Lady Liberty takes center stage in this clever item.
This lady was born in Philadelphia, on the 4th of July 1776. She was raised by a gentleman named Washington, and brought out into society by Mrs. John Adams, Mr. Thomas Jefferson and several other kind people, until she got to be big enough and old enough to go it alone, when she was married to the Constitution of the United States . . .
Mrs. John Adams was Abigail, a suitable lady to introduce a young woman to the world. The Constitution was written in 1789, making the young lady 13 years old when she was “old enough to go it alone.”
. . . the Constitution of the United States, with whom she has lived ever since, and had several children, among whom are Nebraska Bill and various valuable and useful members of society.
The “Nebraska Bill” (Kansas-Nebraska Act of 1854) was much in the news in the 1850s. It repealed the Missouri Compromise and created two new territories. Its popular sovereignty provision led to a violent uprisings as pro-slavery and anti-slavery activists flooded into the territories to influence the vote.
In 1856 she was mighty badly scared by John C. Fremont and Horace Greely, but she was really in no danger, being duly backed up by James Buchanan, a very “clever gentleman.” Her price (she has a price) is eternal vigilance.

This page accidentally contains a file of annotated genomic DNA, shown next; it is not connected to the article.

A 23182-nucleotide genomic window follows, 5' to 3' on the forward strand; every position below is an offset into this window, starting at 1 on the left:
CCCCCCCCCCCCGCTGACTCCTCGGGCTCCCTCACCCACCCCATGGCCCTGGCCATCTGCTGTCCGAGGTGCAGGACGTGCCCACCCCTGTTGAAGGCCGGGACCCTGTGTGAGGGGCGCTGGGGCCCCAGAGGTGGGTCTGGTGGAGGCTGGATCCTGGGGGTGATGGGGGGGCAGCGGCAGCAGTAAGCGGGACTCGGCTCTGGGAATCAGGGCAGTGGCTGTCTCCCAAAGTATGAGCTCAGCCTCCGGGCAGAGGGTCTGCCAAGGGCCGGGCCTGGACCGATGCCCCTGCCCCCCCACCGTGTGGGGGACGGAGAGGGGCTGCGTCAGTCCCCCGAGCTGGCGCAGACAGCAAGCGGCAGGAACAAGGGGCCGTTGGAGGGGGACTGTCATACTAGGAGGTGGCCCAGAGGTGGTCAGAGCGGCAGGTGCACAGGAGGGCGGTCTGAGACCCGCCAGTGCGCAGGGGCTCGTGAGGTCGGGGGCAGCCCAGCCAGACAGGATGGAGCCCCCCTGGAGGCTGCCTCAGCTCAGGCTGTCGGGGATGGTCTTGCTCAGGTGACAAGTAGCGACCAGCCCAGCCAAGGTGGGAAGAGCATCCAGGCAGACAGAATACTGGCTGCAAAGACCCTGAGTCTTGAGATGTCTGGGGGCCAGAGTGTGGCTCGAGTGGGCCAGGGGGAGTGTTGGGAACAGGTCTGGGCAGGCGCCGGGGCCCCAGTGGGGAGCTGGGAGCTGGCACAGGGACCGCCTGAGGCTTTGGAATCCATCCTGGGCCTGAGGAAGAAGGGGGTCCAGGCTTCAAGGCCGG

John C. Fremont was the first presidential candidate of the new Republican Party and Greeley was his running mate. Buchanan is now ranked as one of the worse presidents, but he was a Democrat, so the editor of the Butte Record endorsed him.
Quiz time: Who said, “The price of liberty is eternal vigilance?” This familiar quotation is usually attributed to Thomas Jefferson, but it seems he never said or wrote it. According to researchers at Monticello.org, it can be traced back, ultimately, to John Philpot Curran’s statement, “The condition upon which God hath given liberty to man is eternal vigilance; which condition if he break, servitude is at once the consequence of his crime and the punishment of his guilt.”